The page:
‘Pokémon Go’ Erroneously Banned Players

Pokémon GO (Image: Pokemon)

Pokémon GO (Image: Pokemon)

Over the last few weeks, Pokémon Go players have gathered on the game’s unofficial subreddit r/TheSilphRoad, filing complaints about their undeserved strikes and bans.

According to Eurogamer, there are three punishments variably enforced based on the cheating measures. The mildest ban prevents you from enjoying the game for seven days, followed by a more serious 30-day account freeze. And if the anti-cheat system still detects your cunning moves, a permanent ban will force you to say goodbye to your lovely account.

But despite the amount of trust Pokémon Go has given to the system, we all know that technology sometimes fails in an unexpected way. Many Pokémon Go players reported unreasonable bans and strikes recently. Daniel “Spieletrend” Schilling, a German YouTuber who has collaborated with Niantic at Pokémon Go events before, also received a ban from the service.

Having acknowledged the glitch, Niantic Support tweeted the following:

“We’re working on reverting strikes for some Trainers who incorrectly received punishments on their accounts,” the tweet reads. “This will be done for Trainers automatically, whether or not they have contacted us. We apologize for the error.”

Although Niantic Support doesn’t disclose what triggered the error, one Reddit thread suggested that it might be the new version of the iOS system disrupting the anti-cheating system. u/GloomySelf reported that he got a 30-day suspension just when he switched to iOS 12. And when he waited until the suspension expired, he updated the software to iOS 14, which got him banned again.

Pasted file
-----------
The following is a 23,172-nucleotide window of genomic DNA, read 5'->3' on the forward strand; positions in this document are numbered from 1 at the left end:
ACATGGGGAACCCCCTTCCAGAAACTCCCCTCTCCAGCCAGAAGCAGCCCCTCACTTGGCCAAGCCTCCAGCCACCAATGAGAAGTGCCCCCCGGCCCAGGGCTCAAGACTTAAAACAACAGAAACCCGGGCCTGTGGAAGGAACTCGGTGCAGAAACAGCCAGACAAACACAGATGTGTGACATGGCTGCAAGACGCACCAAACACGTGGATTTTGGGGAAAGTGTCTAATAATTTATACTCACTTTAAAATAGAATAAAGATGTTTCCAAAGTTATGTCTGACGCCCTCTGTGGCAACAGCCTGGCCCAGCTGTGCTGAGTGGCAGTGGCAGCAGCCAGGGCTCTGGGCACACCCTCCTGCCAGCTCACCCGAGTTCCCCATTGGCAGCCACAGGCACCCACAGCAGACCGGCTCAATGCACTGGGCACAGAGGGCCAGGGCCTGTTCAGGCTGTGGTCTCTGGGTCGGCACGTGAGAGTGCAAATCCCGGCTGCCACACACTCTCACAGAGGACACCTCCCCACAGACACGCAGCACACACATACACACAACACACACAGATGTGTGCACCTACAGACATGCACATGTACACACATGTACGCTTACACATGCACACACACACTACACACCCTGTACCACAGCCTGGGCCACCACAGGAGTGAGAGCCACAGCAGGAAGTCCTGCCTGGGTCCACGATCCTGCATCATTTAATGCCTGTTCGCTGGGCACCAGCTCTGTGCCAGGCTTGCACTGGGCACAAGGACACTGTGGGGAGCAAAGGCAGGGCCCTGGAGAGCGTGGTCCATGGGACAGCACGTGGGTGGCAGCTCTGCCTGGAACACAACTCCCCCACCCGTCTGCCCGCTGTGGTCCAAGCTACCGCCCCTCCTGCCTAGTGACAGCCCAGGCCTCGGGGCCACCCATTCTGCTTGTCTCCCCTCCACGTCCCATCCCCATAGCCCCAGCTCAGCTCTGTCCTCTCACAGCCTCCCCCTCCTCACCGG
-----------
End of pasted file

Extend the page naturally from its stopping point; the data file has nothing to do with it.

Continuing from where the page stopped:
From the game’s first release in 2016, Niantic has been conscious of combatting third-party applications. Specifically, the company has been attempting to tear down “spoofers,” an external software that allows players to show up on locations lightyears away from their homes.

In February, Niantic even announced that it had banned over one million Pokémon Go cheaters in 2020. This annihilation seems extremely effective, causing “more than 90 percent of users” to delete their cheating systems.

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